‘It’s Our Turn’: Asian Americans want a place at the head of the table

Presidential candidate Joe Biden, second from left, with AAPI Victory Fund chairman and founder Shekar Narasimhan to his left, and other AAPI leaders Jan. 10, 2020, in Los Angeles. (Photo: courtesy Joe Biden Campaign)

The launch of the AAPI Victory Alliance, a 501-c4 organization, April 11, 2021, is the culmination of years of hard work. More particularly, it follows on the heels of the massive outreach effort to Asian Americans in the immediate past 2020 elections, and the attendant rise in visibility of this multicultural community composed of varied ancestries, and vastly differing socio-economic indicators.

For organizers, the launch of AAPI VA is meant to put them not just at the table but at the ‘head’ of the table. The warning coined by some leading Asian American, “It’s better to be at the table rather than on the menu’ is almost old school now.

The 2020 Presidential elections saw a spurt in Indian American and various Asian American organizations as these groups felt the impact of immigration and other policies. One of the leading political PACs was the Indian-American Impact Fund which focused on this subgroup within the Asian American umbrella. IMPACT poured millions into campaigns to support candidates from the community with considerable success.

There was also the AAPI Victory Fund with a wider focus that reached out to various Asian groups in the run-up to the 2020 elections.

The AAPI Victory Alliance is a sister organization of the AAPI Victory Fund which, along with other Asian groups, was influential in bringing more Asian Americans to the polls than ever before, and making a provable difference to the outcome, organizers and activists believe, especially in battleground states holding the key to President Joe Biden’s ultimate victory.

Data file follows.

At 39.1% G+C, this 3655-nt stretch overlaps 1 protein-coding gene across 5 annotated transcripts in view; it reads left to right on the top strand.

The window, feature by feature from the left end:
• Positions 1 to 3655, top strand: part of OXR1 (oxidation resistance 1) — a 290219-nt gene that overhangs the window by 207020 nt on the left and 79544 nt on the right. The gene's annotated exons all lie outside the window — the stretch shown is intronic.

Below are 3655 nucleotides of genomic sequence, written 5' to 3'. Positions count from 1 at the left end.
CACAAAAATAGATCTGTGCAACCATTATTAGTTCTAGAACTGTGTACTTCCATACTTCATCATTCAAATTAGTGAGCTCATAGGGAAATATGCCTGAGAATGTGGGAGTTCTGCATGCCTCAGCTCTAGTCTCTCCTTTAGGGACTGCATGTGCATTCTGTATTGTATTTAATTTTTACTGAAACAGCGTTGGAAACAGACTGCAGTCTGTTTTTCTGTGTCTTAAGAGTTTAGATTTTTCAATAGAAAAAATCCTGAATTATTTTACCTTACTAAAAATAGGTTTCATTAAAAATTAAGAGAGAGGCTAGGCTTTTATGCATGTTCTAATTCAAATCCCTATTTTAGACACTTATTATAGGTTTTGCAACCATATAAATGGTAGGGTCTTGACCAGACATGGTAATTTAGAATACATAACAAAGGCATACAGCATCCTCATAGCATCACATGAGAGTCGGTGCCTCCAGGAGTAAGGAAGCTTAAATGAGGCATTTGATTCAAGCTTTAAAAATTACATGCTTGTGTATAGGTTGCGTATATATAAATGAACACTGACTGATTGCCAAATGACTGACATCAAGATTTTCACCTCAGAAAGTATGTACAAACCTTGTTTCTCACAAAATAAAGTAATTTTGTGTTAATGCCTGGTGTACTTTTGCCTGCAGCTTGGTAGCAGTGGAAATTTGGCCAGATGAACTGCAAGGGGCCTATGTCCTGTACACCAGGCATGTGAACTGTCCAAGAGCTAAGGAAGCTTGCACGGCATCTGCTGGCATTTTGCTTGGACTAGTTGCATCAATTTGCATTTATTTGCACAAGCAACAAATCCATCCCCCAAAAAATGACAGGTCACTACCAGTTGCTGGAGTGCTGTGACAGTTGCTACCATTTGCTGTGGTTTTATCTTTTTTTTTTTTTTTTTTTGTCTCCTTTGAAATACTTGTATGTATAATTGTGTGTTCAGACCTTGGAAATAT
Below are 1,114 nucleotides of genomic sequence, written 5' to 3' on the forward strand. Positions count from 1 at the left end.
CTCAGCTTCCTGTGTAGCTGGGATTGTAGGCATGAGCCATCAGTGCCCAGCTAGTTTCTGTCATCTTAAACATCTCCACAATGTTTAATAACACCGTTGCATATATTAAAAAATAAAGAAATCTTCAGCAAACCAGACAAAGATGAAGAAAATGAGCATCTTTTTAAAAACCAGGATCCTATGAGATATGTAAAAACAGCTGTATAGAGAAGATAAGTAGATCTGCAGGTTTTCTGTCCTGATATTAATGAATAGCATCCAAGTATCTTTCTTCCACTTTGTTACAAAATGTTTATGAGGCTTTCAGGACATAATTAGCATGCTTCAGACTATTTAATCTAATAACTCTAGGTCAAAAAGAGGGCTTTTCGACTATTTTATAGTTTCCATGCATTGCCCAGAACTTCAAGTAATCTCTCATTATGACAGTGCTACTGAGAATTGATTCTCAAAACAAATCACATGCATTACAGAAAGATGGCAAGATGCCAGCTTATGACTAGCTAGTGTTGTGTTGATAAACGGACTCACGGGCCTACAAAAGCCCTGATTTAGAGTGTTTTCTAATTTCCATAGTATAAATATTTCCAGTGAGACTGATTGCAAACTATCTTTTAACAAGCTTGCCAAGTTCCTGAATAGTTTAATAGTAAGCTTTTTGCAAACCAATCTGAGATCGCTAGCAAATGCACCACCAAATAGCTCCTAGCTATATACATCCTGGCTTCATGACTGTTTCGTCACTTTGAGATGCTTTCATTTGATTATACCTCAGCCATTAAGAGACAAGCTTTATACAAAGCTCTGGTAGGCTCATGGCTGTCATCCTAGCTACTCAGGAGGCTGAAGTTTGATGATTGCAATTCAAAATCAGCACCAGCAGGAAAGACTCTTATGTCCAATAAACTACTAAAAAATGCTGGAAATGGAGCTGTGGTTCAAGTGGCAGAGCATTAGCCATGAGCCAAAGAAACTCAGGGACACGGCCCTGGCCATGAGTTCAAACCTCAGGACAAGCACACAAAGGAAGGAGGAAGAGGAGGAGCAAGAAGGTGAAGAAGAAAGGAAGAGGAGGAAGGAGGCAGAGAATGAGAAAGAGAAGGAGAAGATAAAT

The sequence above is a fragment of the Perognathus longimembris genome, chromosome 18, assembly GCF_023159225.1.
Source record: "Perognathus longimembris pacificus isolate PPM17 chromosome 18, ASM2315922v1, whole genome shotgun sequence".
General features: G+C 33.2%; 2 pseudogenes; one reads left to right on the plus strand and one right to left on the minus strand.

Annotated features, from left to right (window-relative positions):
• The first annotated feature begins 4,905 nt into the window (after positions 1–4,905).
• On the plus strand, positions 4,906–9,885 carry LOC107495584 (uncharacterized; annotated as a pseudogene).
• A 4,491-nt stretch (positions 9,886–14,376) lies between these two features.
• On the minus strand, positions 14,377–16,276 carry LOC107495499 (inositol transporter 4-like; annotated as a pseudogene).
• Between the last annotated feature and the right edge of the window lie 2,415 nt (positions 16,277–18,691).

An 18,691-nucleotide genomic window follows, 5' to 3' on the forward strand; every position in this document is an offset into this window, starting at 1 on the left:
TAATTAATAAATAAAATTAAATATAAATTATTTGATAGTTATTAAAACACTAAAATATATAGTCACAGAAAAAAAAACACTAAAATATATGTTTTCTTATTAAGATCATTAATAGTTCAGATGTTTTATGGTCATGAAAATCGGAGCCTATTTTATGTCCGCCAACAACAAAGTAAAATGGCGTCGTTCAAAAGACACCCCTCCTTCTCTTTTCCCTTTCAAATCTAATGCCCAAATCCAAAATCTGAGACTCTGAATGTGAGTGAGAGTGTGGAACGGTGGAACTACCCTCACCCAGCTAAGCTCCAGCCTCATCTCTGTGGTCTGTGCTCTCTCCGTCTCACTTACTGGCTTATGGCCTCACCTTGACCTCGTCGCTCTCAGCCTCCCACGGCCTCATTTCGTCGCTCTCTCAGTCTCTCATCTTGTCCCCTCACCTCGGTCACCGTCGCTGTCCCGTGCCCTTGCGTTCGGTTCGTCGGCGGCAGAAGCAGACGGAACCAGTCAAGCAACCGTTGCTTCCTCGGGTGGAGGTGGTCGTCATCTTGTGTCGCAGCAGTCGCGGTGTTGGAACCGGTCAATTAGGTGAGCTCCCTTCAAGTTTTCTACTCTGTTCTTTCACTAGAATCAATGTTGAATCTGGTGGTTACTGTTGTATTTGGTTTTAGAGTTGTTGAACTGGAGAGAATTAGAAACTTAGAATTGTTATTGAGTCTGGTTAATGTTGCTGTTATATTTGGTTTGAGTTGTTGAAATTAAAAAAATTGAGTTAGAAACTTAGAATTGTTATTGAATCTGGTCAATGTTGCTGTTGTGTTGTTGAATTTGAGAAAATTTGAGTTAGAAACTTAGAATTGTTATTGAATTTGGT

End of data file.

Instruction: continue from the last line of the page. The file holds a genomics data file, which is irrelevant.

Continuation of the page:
One of the key figures behind the scenes, but also in the front lines of bringing Asian American demands and pushing for change is Democratic political activist and co-founder of AAPI Victory Fund, Shekar Narasimhan, a businessman by profession.

“We had a lot of people come to us saying, ‘we don’t have a think tank for Asian Americans’,” Narasimhan told Desi Talk. This despite the existence of myriad Asian American issue-based organizations like Asian American Legal Defense and Education Fund, South Asian Americans Leading Together, or others like ancestry-specific groups for Indian, Chinese, Korean, Filipino, Vietnamese, etc. Americans.

The new organization aims to do advocacy but on for political campaigns. Rather it advocates by gathering data, highlighting those left behind, all supported by research.

“There is such a lack of authentic information, although a whole lot more now than a few years ago, but still …,” notes Narasimhan. With research and data to back up outreach, one can go into campaigns with strengthened hands.

According to the latest analysis released by Pew Research, April 9, 2021, a survey done in March this year, before the fatal shooting of six Asian women in Atlanta March 16, some 87 percent of Asian Americans said there is “a lot or some discrimination’ against them in society. Less than a year before that in June 2020, 31 percent of Asians reported they had been the subject of slurs or jokes since the Covid-19 outbreak, Pew Research found, and 26 percent said they feared someone might threaten and attack them.

Asian Americans recorded the fastest population growth rate, 81 percent, among all racial and ethnic groups in the U.S. between 2000 and 2019, an increase from approximately 10.5 million to 19.9 million. Pew predicts that by 2060 Asians will number almost 39 million, more than triple what they were in 2000 (pewresearch.org). These increases were a nationwide phenomenon and in some states like New York, Illinois, Michigan and Rhode Island, the Asian population increased more than the overall state population increased

The founders of AAPI Victory Alliance see themselves partnering with think tanks like Pew or AAPI Data, and issue-specific Asian American organizations, to produce the kind of work needed for what they see as not-well-understood communities.